Pope Benedict’s recent resignation will have no immediate effect on the local Catholic parish, says Father Kevin Anderson, pastor of the Christ Our Light Catholic Church in Princeton.
Pope Benedict announced his resignation Feb. 11 and his last day as pope was Thursday, February 28. He was the first living pope to resign from the papacy in six centuries and his resignation came at the end of serving eight years as head of the Catholic Church.
“No one parish or pastor is going to feel any immediate effect because everything is operating as they need to,” Father Anderson said two days before Pope Benedict left the Vatican to take a temporary residence at the papal summer villa south of Rome.
He noted that when Benedict’s predecessor John Paul II died, Catholic churches all over continued operating as normal during the process of selecting a new pope.
While Anderson does not foresee any immediate effect of Benedict’s resignation, Anderson said there could be an effect resulting from Benedict’s replacement.
“Obviously, when a new pope is placed, he may make some decisions that will have a long-range effect,” Anderson said.
Pope Benedict’s resignation was a “very noble gesture,” Anderson continued. “Obviously, he is looking out for the good of the church. He is not strong enough or healthy enough to lead the church (anymore). It was a very sacrificial act.”
Anderson surmised that Pope Benedict’s decision to resign might have been influenced by Benedict having observed John Paul II in poor health before John Paul II died.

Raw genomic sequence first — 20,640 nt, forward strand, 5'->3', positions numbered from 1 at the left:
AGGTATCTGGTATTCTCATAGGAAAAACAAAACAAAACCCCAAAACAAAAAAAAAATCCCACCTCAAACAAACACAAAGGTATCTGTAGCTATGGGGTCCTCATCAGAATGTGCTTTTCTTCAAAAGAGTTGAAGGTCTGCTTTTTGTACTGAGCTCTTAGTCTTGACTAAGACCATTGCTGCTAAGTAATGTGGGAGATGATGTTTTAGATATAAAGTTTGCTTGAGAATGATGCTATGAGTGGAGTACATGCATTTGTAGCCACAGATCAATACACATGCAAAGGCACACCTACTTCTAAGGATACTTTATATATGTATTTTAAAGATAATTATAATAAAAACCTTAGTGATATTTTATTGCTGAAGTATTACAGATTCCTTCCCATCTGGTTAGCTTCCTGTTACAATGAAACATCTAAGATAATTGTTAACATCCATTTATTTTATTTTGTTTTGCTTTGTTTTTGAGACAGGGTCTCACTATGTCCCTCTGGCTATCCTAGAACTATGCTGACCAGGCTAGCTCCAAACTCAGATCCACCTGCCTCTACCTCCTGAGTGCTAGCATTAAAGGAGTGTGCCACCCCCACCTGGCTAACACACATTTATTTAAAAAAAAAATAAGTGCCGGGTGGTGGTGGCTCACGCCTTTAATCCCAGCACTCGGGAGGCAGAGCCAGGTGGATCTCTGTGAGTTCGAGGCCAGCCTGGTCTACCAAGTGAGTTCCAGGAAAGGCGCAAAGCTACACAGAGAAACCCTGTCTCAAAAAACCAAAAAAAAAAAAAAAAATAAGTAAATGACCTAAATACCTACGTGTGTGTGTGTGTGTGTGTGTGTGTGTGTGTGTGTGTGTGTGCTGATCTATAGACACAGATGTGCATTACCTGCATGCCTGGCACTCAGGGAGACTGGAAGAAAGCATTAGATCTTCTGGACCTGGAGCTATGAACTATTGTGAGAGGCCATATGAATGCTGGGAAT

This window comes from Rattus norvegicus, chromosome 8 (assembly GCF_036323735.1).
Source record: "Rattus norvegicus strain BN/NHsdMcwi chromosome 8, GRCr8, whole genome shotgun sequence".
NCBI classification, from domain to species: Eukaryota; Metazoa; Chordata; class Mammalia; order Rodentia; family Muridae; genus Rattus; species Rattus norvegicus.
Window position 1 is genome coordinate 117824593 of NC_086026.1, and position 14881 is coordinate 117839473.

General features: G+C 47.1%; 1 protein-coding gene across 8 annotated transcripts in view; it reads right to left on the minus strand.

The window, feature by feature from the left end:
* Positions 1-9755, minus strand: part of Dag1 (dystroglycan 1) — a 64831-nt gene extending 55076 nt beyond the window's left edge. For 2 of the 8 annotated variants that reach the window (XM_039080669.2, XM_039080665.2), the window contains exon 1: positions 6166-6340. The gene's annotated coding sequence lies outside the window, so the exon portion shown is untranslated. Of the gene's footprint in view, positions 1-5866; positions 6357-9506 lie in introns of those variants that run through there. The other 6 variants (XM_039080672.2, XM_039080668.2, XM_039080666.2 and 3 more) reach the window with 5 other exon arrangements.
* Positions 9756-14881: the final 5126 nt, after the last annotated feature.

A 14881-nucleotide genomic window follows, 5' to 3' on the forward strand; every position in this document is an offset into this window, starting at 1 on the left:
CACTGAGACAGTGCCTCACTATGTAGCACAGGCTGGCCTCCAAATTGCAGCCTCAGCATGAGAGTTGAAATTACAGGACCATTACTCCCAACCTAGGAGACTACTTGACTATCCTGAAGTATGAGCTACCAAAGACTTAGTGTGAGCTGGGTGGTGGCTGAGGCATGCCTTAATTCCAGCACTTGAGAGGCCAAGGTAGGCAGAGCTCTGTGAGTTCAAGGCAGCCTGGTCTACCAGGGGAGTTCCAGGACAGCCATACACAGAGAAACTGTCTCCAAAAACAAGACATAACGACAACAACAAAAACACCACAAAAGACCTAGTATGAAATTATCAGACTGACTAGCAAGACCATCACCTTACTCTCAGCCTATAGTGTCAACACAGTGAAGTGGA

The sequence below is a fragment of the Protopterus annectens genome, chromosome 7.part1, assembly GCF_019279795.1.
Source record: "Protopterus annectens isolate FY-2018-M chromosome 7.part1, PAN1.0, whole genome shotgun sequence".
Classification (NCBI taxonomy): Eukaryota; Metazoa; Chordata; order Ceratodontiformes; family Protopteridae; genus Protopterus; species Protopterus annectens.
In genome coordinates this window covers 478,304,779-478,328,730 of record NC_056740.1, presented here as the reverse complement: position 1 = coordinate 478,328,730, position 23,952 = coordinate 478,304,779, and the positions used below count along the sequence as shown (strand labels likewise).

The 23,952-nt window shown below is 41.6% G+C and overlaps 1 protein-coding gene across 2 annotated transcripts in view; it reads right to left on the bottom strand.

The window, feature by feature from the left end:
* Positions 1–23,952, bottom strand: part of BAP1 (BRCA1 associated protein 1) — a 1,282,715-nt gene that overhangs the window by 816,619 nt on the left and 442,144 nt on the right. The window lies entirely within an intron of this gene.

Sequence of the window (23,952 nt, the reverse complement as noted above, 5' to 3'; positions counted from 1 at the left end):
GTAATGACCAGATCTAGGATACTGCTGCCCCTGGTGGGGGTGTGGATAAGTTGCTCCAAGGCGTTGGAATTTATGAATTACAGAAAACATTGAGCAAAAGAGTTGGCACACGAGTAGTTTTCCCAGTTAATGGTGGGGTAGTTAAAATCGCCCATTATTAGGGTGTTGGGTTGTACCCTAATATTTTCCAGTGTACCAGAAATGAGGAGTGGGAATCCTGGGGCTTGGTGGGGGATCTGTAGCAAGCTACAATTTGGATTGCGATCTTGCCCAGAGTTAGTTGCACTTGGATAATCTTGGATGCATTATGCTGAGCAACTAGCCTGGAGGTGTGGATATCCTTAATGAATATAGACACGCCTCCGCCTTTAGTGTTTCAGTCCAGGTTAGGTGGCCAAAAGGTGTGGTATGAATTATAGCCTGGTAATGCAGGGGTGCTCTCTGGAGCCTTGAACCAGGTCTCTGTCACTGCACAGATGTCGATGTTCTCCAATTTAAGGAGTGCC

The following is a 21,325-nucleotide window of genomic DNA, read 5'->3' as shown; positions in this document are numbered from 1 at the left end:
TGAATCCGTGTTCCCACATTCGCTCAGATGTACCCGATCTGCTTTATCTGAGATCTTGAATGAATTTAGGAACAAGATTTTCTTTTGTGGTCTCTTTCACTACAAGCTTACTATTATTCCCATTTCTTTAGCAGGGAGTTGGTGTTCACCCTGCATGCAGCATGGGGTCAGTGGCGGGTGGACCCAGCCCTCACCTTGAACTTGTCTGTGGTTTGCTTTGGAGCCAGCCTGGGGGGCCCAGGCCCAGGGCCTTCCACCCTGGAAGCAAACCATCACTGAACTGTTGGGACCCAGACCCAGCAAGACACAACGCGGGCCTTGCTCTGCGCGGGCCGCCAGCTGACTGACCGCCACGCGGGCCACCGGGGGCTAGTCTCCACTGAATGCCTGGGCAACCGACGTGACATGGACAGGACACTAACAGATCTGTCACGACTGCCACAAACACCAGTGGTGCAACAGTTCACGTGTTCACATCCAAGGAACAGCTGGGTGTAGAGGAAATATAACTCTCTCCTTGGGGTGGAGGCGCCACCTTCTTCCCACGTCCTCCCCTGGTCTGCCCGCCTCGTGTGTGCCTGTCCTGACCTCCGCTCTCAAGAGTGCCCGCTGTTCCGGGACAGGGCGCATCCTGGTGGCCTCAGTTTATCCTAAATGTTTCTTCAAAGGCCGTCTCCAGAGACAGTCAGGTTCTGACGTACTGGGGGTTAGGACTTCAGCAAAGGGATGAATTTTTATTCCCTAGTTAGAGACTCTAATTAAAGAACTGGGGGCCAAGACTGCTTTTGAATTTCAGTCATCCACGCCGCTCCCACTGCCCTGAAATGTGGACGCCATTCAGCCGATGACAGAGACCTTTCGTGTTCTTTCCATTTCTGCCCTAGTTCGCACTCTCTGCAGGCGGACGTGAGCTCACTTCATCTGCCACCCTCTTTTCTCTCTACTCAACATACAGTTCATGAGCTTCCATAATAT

Pope Benedict likely did not want to put the church through that, even though a pope has not resigned in hundreds of years, Anderson added. “He loved the church so much he did the best for the church,” Anderson said.
Anderson, at the same time, said he is not so surprised by the resignation, after having watched Pope Benedict first-hand when Anderson was in Italy last spring.
Anderson was in a group of 40 on a pilgrimage in Italy, most of the group members from Christ Our Light. The itinerary included Rome, where the group spent a lot of time at Vatican City where the Pope resides, and to Assisi (birthplace of St. Francis), and also Venice and Florence.
Anderson said he saw Pope Benedict at a “general audience” and noticed that the pope “did not look in very good health.” Anderson remembers Benedict standing “very slumped,” and appearing “feeble and weak.”
Media reports state the Vatican is looking to elect a new pope in time to install him before Palm Sunday, March 24. A conclave of Catholic cardinals from around the world will elect the new pope.